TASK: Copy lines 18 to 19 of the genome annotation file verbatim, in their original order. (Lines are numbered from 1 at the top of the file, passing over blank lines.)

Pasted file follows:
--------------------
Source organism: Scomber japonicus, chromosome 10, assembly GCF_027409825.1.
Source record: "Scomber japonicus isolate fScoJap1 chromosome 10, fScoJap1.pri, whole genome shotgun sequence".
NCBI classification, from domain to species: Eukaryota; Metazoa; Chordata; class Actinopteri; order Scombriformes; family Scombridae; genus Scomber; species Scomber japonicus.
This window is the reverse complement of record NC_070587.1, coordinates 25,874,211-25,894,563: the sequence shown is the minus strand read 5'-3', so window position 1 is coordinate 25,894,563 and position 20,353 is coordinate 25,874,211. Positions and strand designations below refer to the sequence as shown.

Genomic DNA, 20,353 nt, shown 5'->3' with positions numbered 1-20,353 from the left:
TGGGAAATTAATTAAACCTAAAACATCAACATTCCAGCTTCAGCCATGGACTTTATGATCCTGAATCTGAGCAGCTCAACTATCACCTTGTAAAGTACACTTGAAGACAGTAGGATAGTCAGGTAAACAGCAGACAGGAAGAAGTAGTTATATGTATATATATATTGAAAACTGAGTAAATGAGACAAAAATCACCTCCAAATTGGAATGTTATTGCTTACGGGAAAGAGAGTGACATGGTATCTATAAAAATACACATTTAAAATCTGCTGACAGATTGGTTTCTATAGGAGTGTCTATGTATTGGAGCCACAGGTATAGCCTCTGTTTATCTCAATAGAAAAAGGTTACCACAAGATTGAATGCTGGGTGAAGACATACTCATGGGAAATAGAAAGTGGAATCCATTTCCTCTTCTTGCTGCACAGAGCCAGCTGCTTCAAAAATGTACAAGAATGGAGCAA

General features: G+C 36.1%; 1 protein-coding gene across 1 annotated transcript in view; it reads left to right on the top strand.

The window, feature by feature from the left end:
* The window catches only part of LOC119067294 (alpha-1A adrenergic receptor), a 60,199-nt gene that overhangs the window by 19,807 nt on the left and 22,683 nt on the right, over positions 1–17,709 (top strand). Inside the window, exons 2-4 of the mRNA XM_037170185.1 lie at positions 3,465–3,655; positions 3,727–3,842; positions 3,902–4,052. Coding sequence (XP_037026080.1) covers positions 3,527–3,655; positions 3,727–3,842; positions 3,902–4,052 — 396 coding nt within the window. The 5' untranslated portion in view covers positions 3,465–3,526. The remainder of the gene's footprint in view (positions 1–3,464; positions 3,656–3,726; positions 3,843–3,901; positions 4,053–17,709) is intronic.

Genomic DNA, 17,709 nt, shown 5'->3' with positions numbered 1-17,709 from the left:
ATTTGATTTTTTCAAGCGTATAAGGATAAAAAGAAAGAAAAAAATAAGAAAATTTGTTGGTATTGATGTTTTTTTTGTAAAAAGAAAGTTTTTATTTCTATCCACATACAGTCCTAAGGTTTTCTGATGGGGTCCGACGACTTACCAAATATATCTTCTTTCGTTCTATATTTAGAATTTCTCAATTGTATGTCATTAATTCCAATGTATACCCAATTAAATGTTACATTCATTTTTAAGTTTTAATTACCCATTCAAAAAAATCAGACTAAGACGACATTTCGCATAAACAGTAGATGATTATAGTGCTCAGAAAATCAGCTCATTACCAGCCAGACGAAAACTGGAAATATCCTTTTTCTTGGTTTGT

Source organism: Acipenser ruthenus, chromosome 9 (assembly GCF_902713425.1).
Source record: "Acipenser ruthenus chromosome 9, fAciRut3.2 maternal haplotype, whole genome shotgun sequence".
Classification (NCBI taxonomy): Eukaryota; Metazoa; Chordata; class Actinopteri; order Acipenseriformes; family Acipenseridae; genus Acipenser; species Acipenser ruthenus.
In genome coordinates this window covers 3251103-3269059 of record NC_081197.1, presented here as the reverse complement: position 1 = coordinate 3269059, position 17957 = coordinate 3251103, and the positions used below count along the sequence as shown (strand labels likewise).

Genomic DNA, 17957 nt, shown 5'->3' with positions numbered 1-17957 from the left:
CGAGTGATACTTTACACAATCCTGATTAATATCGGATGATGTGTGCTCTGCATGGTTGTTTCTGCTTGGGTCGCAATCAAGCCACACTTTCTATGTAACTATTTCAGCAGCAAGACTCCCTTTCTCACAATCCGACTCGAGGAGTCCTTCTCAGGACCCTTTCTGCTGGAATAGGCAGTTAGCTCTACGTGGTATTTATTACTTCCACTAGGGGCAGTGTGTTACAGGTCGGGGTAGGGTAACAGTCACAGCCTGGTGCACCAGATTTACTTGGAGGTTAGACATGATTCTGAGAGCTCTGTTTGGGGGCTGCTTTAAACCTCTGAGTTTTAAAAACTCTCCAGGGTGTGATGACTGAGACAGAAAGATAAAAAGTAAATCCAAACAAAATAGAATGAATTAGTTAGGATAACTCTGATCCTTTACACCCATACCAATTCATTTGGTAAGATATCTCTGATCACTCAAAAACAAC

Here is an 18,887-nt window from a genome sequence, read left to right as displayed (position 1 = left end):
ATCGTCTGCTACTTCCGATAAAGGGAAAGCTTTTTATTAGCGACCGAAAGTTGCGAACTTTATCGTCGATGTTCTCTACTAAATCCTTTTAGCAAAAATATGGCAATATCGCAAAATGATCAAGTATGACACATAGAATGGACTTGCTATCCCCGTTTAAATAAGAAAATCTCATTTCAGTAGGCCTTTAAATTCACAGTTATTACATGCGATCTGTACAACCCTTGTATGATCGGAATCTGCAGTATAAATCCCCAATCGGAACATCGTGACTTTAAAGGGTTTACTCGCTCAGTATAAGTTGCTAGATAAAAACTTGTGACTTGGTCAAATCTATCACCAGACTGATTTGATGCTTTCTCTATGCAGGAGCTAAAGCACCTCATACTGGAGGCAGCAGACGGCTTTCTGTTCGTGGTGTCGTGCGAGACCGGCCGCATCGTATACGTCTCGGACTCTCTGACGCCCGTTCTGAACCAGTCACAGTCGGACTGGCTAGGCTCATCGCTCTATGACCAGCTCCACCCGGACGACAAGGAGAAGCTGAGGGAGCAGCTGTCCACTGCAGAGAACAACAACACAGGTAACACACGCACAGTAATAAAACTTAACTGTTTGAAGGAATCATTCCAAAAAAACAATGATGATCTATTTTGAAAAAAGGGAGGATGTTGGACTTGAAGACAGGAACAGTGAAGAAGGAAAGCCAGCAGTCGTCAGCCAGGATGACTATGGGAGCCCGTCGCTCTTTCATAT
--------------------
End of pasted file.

Here is an 18,887-nt window from a genome sequence, read left to right as displayed (position 1 = left end):
ATCGTCTGCTACTTCCGATAAAGGGAAAGCTTTTTATTAGCGACCGAAAGTTGCGAACTTTATCGTCGATGTTCTCTACTAAATCCTTTTAGCAAAAATATGGCAATATCGCAAAATGATCAAGTATGACACATAGAATGGACTTGCTATCCCCGTTTAAATAAGAAAATCTCATTTCAGTAGGCCTTTAAATTCACAGTTATTACATGCGATCTGTACAACCCTTGTATGATCGGAATCTGCAGTATAAATCCCCAATCGGAACATCGTGACTTTAAAGGGTTTACTCGCTCAGTATAAGTTGCTAGATAAAAACTTGTGACTTGGTCAAATCTATCACCAGACTGATTTGATGCTTTCTCTATGCAGGAGCTAAAGCACCTCATACTGGAGGCAGCAGACGGCTTTCTGTTCGTGGTGTCGTGCGAGACCGGCCGCATCGTATACGTCTCGGACTCTCTGACGCCCGTTCTGAACCAGTCACAGTCGGACTGGCTAGGCTCATCGCTCTATGACCAGCTCCACCCGGACGACAAGGAGAAGCTGAGGGAGCAGCTGTCCACTGCAGAGAACAACAACACAGGTAACACACGCACAGTAATAAAACTTAACTGTTTGAAGGAATCATTCCAAAAAAACAATGATGATCTATTTTGAAAAAAGGGAGGATGTTGGACTTGAAGACAGGAACAGTGAAGAAGGAAAGCCAGCAGTCGTCAGCCAGGATGACTATGGGAGCCCGTCGCTCTTTCATAT